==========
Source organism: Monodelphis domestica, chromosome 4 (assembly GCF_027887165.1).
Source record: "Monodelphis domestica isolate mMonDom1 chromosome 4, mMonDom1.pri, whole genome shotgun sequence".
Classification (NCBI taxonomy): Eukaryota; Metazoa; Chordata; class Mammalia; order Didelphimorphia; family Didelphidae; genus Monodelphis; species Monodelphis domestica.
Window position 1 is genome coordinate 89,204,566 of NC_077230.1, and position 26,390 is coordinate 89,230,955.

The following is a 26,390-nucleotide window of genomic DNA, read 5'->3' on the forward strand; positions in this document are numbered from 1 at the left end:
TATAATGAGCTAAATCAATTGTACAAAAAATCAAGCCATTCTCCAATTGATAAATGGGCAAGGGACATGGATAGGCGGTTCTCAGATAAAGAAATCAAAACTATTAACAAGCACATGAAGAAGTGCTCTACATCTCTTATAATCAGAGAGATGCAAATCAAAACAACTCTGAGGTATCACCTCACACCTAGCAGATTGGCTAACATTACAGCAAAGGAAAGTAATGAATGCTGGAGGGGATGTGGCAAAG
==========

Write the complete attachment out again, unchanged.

Source organism: Monodelphis domestica, chromosome 4 (assembly GCF_027887165.1).
Source record: "Monodelphis domestica isolate mMonDom1 chromosome 4, mMonDom1.pri, whole genome shotgun sequence".
Classification (NCBI taxonomy): Eukaryota; Metazoa; Chordata; class Mammalia; order Didelphimorphia; family Didelphidae; genus Monodelphis; species Monodelphis domestica.
Window position 1 is genome coordinate 89,204,566 of NC_077230.1, and position 26,390 is coordinate 89,230,955.

The following is a 26,390-nucleotide window of genomic DNA, read 5'->3' on the forward strand; positions in this document are numbered from 1 at the left end:
TATAATGAGCTAAATCAATTGTACAAAAAATCAAGCCATTCTCCAATTGATAAATGGGCAAGGGACATGGATAGGCGGTTCTCAGATAAAGAAATCAAAACTATTAACAAGCACATGAAGAAGTGCTCTACATCTCTTATAATCAGAGAGATGCAAATCAAAACAACTCTGAGGTATCACCTCACACCTAGCAGATTGGCTAACATTACAGCAAAGGAAAGTAATGAATGCTGGAGGGGATGTGGCAAAG